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Texas A&M Pulled Off A 1-in-3,000 Comeback

Fresh off a miraculous buzzer-beating win over Texas on Friday, the Northern Iowa men’s basketball team had pretty much capped off another upset over a Lone Star State school Sunday night when it led Texas A&M by 12 points with 35 seconds to play in the teams’ second-round NCAA matchup.

Sure, the Aggies figured to play out the string hard, gambling for steals and committing fouls, but the game was essentially over — teams simply don’t come back from deficits so large with so little time remaining. In fact, you could have spotted the Panthers half that lead, and victory still would have been practically assured.

That’s why our win probability chart considered the Panthers’ victory about as certain as it gets, well above 99.9 percent likely:


And yet, in those final 35 seconds of regulation, as the turnovers started mounting for Northern Iowa and the points began adding up for Texas A&M, the tide began to turn:


When the dust cleared on those 35 seconds, the Aggies had scored six times — for 14 points — in the span of six possessions; they’d also forced four Northern Iowa turnovers in five possessions. They’d tied the game, forcing overtime, and would eventually win in double OT to complete the most bewildering comeback in the history of March Madness.

In a certain sense, if each possession is a coin flip to score or not, the Aggies basically flipped heads 10 times in 11 tries — the likelihood of which is about 1 in 171.1 But even that vastly understates Texas A&M’s comeback probability, because some of its field goals needed to be 3-pointers, and the pressure exerted by the clock cannot be understated. Even as the Aggies had the ball, trailing by just 2 points with five seconds to play, Northern Iowa was still very likely to win because they only had to avoid giving up the tying bucket.

In our database of 15,139 men’s college basketball games since the 2012-13 season,2 nine games (including Sunday’s) saw a team come back to win from down 10 or more points with less than two minutes remaining. None of the other eight comebacks was executed in fewer than 62 seconds — nearly twice as much time as Texas A&M had to work with. And in terms of deficits overcome with exactly 35 seconds remaining, 12 points is by far the largest in our database; the previous high had been 8 points, when Canisius fought back against Louisiana-Monroe in December. In more than 570 tries apiece, no team had come back from down 9, 10, 11 or 12 points in 35 seconds over the past four years of Division I men’s basketball.


It was enough to make other historic college basketball comebacks, such as Illinois over Arizona and Duke over Maryland, look downright pedestrian by comparison.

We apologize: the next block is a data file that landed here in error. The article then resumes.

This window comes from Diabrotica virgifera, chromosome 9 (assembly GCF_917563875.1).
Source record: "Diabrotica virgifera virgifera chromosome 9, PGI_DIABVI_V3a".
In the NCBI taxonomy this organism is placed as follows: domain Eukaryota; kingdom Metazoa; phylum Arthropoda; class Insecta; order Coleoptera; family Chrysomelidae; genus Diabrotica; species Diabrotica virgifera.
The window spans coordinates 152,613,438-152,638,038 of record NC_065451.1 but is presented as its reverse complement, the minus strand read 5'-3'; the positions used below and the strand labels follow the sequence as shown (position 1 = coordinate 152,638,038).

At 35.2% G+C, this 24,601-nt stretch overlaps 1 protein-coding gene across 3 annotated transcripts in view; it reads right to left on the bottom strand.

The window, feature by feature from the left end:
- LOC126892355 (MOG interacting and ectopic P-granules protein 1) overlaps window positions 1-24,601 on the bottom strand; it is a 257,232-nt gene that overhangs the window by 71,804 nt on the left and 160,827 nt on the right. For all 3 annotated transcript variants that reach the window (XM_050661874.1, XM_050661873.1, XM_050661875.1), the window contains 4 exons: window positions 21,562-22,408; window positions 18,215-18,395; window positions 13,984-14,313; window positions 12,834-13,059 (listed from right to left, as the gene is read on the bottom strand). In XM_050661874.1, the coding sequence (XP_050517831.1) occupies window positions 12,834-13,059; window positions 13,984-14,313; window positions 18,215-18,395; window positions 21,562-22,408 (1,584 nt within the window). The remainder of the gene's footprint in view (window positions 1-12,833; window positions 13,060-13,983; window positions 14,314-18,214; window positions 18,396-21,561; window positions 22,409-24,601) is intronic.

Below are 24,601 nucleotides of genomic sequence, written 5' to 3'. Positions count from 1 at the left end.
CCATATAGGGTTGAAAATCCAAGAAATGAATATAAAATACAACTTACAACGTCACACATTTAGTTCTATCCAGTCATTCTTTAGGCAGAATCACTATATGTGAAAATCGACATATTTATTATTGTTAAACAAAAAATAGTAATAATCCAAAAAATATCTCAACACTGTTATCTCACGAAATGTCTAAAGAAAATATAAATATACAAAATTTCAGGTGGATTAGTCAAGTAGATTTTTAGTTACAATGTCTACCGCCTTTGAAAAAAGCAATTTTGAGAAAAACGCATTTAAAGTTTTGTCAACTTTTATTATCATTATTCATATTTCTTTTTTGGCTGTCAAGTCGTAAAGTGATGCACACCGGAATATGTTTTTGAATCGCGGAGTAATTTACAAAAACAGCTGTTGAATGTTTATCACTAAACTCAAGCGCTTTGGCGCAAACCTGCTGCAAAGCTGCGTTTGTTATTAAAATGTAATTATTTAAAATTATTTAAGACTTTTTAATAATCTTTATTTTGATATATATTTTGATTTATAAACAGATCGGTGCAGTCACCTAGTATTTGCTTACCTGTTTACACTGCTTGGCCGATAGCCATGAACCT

In cases like this, it’s difficult to estimate the exact probability of a comeback, just because the model is verging on the realm of hypothetical possibilities instead of observed realities. (It also can’t account for specific, meaningful factors such as the Panthers’ top inbounder, Matt Bohannon, leaving the game with an injury right before his team’s meltdown began.) But based on all of the things our model does take into account, we assigned Texas A&M a 1-in-3,333 chance of winning when its deficit was 12 with 35 seconds left.

In other words, you could play out Sunday night’s end-game scenario thousands more times and never once see the Aggies move on to the Sweet 16.

For the sake of context, it’s important to remember that a few points are enough to make a very big difference, and that difference is much of what makes Sunday’s comeback so impressive. (For instance, Tracy McGrady’s 13 points in 33 seconds began with the Rockets down 8.) At the season level, the biggest collapses in baseball history have happened over glacial time scales compared with an NCAA Tournament game, and only one might be on the same level as Northern Iowa’s loss: when the 1995 California Angels missed the playoffs despite what FiveThirtyEight editor-in-chief Nate Silver estimated to be 8,332-to-1 odds against it. Likewise, in his book “Mathletics,” statistician Wayne Winston estimated the odds against the Buffalo Bills beating the Houston Oilers when they trailed 35-3 with 28 minutes to play in their infamous 1993 playoff game and arrived at 1-in-3,825.

Texas A&M’s performance Sunday has joined those games on the outer edge of the probability spectrum, and it’s difficult to imagine any comeback being much more improbable. Then again, in a crazy NCAA Tournament such as this, maybe the Aggies have simply given the next few rounds something to shoot for.

Check out FiveThirtyEight’s 2016 March Madness Predictions.


  1. That’s maybe even a little generous. According to data from Synergy Sports Tech, the Aggies scored on just 43.5 percent of their possessions this season.

  2. That’s as much play-by-play data as we have access to in the ESPN database.

Neil Paine was the acting sports editor at FiveThirtyEight.